Zhernakov has raised the same issues, and more. He believes that the results of this latest stage in the competition suggest likely rigging during the assessment of the practical task, and warns that “if the situation is not rectified without delay, we can forget about any judicial reform”.
He asserts that the results of the first written test were more or less what he and others closely following the procedure had anticipated. The opposite, however, was true of this latest test, with the greatest divergences coming with the assessment of candidates for the Cassation Administrative Court. This, he stresses, is the last stage in resolving the most important disputes between the authorities and individuals.
Those who got through this stage, he says, are “functionaries of the administrative court system, known rather for their ability to carry out political instructions, than for the quality of their rulings”.
He points particularly to Pavlo Vovk, a former paid assistant to Kivalov, and now the President of the District Administrative Court in Kyiv, which was especially notorious during Euromaidan for its rulings banning peaceful protest.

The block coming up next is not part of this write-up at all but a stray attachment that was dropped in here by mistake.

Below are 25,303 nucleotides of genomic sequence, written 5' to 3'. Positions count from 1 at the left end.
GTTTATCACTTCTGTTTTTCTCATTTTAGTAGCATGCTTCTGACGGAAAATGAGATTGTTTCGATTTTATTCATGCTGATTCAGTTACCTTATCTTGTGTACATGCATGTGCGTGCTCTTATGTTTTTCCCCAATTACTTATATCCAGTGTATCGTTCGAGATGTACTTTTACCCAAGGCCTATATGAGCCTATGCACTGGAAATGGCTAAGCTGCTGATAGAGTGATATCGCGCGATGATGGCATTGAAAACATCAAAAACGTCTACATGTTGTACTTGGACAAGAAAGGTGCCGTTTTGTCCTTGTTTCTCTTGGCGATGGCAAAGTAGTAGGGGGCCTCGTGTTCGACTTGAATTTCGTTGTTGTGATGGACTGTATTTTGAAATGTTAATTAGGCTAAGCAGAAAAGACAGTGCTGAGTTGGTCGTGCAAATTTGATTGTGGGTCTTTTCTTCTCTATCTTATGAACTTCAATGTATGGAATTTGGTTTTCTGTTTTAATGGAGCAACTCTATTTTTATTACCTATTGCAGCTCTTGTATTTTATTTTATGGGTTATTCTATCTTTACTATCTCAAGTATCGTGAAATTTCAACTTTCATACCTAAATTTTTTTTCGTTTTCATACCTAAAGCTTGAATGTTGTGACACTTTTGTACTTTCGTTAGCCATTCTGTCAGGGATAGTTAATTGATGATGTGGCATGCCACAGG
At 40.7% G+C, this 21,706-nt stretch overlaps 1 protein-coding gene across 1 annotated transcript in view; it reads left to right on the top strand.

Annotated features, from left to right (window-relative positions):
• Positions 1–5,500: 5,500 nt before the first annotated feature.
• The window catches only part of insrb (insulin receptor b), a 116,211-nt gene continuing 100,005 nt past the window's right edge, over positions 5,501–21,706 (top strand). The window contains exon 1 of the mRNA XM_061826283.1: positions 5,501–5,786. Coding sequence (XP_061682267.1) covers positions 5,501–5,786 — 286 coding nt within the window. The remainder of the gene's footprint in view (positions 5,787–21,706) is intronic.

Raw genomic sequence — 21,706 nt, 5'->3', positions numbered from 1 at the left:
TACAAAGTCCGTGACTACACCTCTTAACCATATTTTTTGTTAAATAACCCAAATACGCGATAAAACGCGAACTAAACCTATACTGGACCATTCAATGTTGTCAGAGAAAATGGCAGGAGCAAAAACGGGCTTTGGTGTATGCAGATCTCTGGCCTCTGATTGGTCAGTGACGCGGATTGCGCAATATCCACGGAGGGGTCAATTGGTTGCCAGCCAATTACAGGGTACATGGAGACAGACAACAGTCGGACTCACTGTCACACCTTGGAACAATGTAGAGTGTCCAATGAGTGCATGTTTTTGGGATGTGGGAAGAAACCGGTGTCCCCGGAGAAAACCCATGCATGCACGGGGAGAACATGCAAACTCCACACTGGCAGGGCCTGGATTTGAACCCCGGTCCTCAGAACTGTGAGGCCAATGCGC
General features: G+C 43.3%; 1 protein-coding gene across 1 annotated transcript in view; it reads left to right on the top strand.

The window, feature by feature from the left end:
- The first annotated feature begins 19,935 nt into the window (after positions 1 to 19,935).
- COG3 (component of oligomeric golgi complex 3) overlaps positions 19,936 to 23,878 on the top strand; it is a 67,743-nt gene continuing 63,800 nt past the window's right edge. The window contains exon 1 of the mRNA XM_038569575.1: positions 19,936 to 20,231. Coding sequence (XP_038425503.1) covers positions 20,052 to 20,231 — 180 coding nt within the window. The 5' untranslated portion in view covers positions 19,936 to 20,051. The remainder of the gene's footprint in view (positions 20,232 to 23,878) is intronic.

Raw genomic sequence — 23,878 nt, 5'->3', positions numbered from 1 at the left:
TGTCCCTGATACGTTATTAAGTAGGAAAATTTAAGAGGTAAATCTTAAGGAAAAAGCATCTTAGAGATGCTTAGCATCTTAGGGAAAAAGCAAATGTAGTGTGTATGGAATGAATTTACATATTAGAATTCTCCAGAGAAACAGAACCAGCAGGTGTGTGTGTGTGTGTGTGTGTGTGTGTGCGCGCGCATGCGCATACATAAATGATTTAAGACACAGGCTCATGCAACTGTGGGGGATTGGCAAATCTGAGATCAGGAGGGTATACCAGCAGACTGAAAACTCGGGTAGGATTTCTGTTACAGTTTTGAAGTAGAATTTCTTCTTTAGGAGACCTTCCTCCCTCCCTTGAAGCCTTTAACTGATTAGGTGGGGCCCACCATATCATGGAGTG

Vovk has also attracted the attention of the Skhemy anti-corruption journalist program on several occasions. In 2013, he took a private plane on a trip to Norway with the rental cost of such a plane exceeding his official annual income. In his 2014 declaration, he declared a huge amount in ‘gifts’, the source of which he was unable to explain.
Zhernakov does not conceal his suspicions with respect to another result. Leonid Yemets, the first deputy head of the parliamentary committee on legal policy and the justice system and a highly experienced lawyer received the smallest number of marks among the candidates. The author notes that he has long been a political opponent of Kivalov and that the member of the Commission who checked his work – Yury Titov – is known for his close relations to the same Kivalov. The author says that various sources suggest that Titov is the informal dominant force among the three members of the Commission responsible for assessing the works of candidates for administrative courts.
“It transpires that a close contact of Kivalov is in charge of marks in a competition where a Kivalov assistant is winning, and where Kivalov’s opponents are losing.” Zhernakov says it looks as though members of the Commission are conspiring to push the ‘required’ candidates. While this cannot be proven, it is clear that he is not alone in expressing concern.
This is the first stage in ensuring that judges in Ukraine no longer issue the rulings demanded of them by those in power, and are truly candidates worthy of safeguarding justice and rule of law. Failure now would be disastrous.